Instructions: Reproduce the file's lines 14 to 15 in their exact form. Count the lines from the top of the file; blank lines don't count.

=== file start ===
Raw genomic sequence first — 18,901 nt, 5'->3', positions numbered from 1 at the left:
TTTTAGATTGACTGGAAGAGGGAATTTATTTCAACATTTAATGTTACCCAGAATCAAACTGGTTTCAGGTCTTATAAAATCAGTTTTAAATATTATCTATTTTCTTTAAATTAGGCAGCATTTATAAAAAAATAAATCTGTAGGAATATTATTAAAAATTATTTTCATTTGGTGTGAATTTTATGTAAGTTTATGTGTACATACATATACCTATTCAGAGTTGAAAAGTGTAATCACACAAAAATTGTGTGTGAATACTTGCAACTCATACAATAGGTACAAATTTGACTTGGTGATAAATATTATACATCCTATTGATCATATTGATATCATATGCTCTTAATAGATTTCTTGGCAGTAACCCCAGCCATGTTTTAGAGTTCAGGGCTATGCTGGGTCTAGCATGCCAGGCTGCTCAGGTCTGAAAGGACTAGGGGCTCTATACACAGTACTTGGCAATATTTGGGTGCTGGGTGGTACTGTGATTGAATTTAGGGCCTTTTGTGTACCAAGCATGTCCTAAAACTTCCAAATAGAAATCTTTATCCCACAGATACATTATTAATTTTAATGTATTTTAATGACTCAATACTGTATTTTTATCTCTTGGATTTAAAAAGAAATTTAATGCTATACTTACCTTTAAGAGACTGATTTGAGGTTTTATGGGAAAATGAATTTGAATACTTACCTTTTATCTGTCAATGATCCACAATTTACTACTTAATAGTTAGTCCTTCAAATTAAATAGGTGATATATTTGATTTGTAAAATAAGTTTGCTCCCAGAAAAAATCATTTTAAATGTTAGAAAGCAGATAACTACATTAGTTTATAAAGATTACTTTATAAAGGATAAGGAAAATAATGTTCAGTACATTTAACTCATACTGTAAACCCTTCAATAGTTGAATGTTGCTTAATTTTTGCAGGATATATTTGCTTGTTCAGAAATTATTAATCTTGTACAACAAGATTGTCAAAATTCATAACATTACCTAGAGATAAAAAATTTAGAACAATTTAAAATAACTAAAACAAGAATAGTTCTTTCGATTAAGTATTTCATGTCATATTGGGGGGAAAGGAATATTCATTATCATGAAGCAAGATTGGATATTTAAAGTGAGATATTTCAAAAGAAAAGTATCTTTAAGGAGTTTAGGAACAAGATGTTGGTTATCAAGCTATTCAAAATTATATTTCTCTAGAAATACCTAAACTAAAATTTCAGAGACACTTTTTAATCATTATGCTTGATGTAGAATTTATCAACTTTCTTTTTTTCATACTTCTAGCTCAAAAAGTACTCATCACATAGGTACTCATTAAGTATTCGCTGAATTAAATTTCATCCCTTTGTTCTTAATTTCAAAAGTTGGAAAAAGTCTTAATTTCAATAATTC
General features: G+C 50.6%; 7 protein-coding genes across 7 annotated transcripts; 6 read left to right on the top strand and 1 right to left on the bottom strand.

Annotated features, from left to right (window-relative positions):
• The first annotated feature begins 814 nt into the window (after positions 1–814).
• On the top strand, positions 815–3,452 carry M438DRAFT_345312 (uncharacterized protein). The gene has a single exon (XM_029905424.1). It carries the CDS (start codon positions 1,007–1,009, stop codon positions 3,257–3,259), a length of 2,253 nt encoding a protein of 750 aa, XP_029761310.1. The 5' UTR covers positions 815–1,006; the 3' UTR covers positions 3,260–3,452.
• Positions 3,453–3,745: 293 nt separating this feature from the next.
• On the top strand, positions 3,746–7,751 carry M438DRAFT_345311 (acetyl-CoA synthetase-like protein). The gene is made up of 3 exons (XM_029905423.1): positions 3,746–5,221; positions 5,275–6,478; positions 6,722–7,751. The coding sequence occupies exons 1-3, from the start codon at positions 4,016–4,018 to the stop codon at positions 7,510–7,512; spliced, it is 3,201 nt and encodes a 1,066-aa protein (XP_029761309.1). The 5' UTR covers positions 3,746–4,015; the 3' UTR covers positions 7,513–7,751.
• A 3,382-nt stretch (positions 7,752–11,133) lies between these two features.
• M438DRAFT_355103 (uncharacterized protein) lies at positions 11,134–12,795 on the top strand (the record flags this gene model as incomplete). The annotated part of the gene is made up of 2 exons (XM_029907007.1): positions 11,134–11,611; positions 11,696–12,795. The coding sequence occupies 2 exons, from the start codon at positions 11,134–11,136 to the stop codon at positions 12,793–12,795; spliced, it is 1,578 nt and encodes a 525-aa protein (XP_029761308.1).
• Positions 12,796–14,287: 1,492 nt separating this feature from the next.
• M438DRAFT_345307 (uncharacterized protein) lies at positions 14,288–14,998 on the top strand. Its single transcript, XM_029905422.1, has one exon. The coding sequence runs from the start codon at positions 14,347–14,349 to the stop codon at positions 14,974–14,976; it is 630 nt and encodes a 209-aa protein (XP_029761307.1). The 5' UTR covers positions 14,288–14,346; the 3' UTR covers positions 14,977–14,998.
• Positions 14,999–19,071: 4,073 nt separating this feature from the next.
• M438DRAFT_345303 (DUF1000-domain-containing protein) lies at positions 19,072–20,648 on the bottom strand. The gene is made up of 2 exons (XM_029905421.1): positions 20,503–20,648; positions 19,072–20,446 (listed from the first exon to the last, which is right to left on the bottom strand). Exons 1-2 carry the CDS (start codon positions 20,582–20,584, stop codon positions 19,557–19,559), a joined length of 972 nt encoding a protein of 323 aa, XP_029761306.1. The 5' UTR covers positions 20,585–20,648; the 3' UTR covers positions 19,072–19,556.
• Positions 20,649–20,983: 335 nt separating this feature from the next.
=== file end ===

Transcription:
• M438DRAFT_345303 (DUF1000-domain-containing protein) lies at positions 19,072–20,648 on the bottom strand. The gene is made up of 2 exons (XM_029905421.1): positions 20,503–20,648; positions 19,072–20,446 (listed from the first exon to the last, which is right to left on the bottom strand). Exons 1-2 carry the CDS (start codon positions 20,582–20,584, stop codon positions 19,557–19,559), a joined length of 972 nt encoding a protein of 323 aa, XP_029761306.1. The 5' UTR covers positions 20,585–20,648; the 3' UTR covers positions 19,072–19,556.
• Positions 20,649–20,983: 335 nt separating this feature from the next.